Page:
How to Make Money as a Street Vendor
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Let's face it, not all of us are cut out to get up at 5:00 a.m., dog it out in a
traffic jam, be bored to tears for eight hours while kissing bosses butts, and then
dog it out in another traffic jam, just to repeat the same thing the next day. Some
of us just can't live that life style. In most big cities, there is a vibrant business
community happening right on the street. If you're interested in taking part in it,
here are a few quick-to-learn guidelines to help your business start on the right foot.
Choosing What to Sell
Sell Something You Have
Select something to sell that you enjoy and that there is a demand for in your city.
What is hard to find? Do you have wholesale access to something on the cheap
from which you might profit? Used books, newspapers, and zines are often sold on
the street. This is something you can purchase at yard sales or Goodwill stores and
mark-up for sale at Farmer's Markets or high-traffic street fairs. Or, if you've got a
mile-long book collection, it could be a fun way to clear out the old and make
some money for new purchases.
Antiques and novelties can likewise be purchased cheaply at yard sales and second-hand
stores, then marked-up for sale outdoors. Acquired a porcelain doll collection from a
relative that you've got no room for? Sell it to someone who does!
Firewood is always a useful and necessary sale item in rural areas or near campgrounds.
If you have a supply, selling firewood can be as easy as putting a sign in your driveway.
Fruit and other produce is commonly sold at roadside stands and farmers' markets. If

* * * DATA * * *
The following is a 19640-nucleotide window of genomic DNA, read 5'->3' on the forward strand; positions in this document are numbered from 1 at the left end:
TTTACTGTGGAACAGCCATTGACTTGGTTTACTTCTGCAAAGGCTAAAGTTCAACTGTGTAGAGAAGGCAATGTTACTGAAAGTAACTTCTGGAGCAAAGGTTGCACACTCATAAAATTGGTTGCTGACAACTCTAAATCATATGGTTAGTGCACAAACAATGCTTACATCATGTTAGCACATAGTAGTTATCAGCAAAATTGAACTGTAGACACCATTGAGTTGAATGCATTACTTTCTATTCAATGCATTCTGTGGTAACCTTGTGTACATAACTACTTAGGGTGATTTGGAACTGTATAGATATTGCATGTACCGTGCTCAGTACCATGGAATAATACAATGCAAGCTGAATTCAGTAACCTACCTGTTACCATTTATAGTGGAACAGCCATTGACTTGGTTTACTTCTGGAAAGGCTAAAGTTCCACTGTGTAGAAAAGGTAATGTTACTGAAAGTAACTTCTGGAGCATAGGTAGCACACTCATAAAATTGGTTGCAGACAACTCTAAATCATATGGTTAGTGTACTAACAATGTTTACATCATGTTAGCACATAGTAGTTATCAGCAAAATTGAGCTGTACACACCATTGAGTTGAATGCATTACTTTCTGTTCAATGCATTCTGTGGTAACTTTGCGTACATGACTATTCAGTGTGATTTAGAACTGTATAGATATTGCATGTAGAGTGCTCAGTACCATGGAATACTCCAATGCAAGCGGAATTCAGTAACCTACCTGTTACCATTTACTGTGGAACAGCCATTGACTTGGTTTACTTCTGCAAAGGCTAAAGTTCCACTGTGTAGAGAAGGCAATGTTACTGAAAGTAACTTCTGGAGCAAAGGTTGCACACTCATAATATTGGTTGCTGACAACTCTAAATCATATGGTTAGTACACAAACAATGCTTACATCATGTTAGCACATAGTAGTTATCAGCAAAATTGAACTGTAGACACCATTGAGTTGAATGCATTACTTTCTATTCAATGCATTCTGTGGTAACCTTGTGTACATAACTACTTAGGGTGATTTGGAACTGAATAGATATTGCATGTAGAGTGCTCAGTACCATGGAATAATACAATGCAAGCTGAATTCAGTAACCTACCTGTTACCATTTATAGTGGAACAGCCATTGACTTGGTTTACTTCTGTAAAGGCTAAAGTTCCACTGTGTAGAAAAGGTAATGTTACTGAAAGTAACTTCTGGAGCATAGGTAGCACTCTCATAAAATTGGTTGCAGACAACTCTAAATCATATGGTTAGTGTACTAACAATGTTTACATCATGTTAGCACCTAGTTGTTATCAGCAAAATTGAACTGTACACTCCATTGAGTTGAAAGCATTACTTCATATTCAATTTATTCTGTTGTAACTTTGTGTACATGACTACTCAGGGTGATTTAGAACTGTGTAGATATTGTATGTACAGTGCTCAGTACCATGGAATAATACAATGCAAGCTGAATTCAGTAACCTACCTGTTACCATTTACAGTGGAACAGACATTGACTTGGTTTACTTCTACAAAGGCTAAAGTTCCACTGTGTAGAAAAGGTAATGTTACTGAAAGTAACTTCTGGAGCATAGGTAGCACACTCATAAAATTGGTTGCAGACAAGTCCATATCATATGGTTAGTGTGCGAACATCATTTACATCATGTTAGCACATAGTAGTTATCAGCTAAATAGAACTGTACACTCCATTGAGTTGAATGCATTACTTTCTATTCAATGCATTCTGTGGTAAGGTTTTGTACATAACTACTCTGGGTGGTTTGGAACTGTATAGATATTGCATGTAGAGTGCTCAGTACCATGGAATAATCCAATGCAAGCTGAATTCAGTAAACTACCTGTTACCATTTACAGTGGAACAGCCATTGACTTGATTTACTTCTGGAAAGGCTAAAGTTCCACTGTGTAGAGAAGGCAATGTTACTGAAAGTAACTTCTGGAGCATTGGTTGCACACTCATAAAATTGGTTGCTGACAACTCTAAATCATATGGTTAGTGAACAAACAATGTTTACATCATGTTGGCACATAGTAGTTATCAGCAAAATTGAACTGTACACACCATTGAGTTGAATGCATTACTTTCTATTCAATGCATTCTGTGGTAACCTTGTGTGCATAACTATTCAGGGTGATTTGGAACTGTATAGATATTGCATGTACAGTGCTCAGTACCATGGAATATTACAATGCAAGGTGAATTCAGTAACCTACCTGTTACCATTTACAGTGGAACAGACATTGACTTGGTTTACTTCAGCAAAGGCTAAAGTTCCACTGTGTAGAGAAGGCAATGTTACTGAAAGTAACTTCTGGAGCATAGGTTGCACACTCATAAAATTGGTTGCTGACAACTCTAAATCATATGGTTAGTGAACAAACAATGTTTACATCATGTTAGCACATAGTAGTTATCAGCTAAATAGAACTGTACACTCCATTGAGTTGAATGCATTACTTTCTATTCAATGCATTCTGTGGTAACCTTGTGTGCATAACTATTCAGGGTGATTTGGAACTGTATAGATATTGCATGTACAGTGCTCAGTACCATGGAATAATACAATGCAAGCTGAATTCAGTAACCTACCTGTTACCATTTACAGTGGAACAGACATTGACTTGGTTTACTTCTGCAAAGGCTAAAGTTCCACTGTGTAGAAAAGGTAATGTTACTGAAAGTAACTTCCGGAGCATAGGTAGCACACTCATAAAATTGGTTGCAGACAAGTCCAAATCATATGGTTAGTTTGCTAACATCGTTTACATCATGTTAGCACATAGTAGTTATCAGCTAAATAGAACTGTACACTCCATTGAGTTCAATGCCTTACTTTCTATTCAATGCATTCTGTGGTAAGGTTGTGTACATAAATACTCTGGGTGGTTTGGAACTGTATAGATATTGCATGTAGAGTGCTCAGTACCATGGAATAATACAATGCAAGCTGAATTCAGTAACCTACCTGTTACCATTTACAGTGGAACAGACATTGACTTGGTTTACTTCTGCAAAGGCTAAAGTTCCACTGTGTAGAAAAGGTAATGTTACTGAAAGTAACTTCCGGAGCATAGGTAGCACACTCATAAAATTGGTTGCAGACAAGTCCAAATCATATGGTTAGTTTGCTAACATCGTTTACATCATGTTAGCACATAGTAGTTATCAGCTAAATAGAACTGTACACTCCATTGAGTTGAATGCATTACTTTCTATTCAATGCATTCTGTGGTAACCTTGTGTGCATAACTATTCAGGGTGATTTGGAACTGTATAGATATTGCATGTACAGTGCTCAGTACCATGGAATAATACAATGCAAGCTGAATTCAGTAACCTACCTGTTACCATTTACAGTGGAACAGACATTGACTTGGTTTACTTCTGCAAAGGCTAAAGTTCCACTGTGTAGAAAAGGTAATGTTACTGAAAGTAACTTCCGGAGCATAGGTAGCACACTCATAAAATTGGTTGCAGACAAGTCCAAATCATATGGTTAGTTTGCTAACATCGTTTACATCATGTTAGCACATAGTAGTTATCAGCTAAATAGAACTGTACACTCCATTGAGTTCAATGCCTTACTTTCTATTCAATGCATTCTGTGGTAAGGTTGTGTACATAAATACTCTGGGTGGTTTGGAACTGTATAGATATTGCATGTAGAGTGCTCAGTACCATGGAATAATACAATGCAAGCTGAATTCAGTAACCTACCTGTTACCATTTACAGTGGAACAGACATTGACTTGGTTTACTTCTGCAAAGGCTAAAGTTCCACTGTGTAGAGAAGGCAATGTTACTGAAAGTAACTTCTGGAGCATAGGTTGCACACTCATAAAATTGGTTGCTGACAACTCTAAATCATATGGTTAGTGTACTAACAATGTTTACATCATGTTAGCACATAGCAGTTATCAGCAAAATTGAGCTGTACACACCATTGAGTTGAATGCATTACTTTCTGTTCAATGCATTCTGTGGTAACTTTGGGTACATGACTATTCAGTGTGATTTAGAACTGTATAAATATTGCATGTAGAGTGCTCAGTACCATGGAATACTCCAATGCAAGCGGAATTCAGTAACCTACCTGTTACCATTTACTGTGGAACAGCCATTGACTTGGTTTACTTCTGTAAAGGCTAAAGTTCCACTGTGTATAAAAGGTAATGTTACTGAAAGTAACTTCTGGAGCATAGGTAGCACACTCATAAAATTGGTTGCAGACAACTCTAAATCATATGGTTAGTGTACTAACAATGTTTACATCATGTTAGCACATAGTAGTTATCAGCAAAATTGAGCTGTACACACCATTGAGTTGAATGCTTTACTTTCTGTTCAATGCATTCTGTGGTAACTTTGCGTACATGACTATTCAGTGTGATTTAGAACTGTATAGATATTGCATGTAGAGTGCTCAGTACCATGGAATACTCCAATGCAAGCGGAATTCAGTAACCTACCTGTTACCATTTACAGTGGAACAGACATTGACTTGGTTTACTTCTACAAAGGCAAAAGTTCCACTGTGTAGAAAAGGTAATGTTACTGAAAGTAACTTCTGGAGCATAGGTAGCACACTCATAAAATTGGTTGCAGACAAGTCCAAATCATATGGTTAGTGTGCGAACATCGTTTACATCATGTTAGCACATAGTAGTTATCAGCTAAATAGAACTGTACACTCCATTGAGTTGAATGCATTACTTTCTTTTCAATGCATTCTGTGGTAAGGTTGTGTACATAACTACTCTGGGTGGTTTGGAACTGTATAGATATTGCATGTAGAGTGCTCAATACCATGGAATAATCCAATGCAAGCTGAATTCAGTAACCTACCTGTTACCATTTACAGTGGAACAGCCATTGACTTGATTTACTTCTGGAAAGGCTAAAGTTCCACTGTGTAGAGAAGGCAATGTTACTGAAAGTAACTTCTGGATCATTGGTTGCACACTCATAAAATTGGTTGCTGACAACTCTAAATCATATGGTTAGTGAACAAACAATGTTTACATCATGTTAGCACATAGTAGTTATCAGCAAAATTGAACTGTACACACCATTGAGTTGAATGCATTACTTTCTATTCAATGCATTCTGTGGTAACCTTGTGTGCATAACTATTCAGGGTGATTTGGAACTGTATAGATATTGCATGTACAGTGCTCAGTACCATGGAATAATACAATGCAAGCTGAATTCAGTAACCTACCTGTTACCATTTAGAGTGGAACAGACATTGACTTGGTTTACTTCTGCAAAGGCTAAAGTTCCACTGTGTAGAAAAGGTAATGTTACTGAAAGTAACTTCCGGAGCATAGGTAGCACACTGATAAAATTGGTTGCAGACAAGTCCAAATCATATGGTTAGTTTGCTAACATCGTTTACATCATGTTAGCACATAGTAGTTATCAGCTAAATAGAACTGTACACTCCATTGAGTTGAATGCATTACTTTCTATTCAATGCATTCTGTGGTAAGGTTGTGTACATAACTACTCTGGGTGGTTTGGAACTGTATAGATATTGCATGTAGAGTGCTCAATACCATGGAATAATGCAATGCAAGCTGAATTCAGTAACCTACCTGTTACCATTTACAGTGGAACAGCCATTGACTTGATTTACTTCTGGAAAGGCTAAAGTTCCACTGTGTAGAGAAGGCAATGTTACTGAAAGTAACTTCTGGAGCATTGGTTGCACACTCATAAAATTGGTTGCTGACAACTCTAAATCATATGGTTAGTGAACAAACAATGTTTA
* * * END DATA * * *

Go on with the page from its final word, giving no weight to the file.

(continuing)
you've got an apple or cherry tree whose fruit always goes to the birds, it may be a
good idea to package up your produce and sell it. In rural areas, it's also common to
put out produce like peppers and eggs with a collection jar, operating on the honors
system. It can be a good way to get rid of excess produce your family can't eat, and
make a little money while you do it.
Sell Something You Make
Have an artsy compulsion that results in a lot of stuff? Start selling it!
Pottery is often sold at farmers' markets and street fairs. It goes well alongside food
products, but is also versatile enough to sell alongside paintings and other art. Sell
cookware, cups, pots, and vases as well as small sculptures and clay novelties.
Paintings and photographs are often popular items at outdoor markets. In high-traffic
areas, a striking visual sells itself. Learn to price accordingly, as most people don't
carry lots of cash around, even at street fairs. Consider offering deals for multiple purchases.
Jewelry, especially around holidays, is something everyone wants to buy - either for
themselves or for a loved one. Around Christmas is a safe bet, but jewelry is a popular
birthday item as well, so stay out there!
Screen-printed t-shirts that you can make on and order-by-order basis are a safe bet
for music festivals. Allowing people to decide what to put on their shirts cuts down on
the work you do before hand, but make sure you bring enough supplies to keep up with
demand at the event.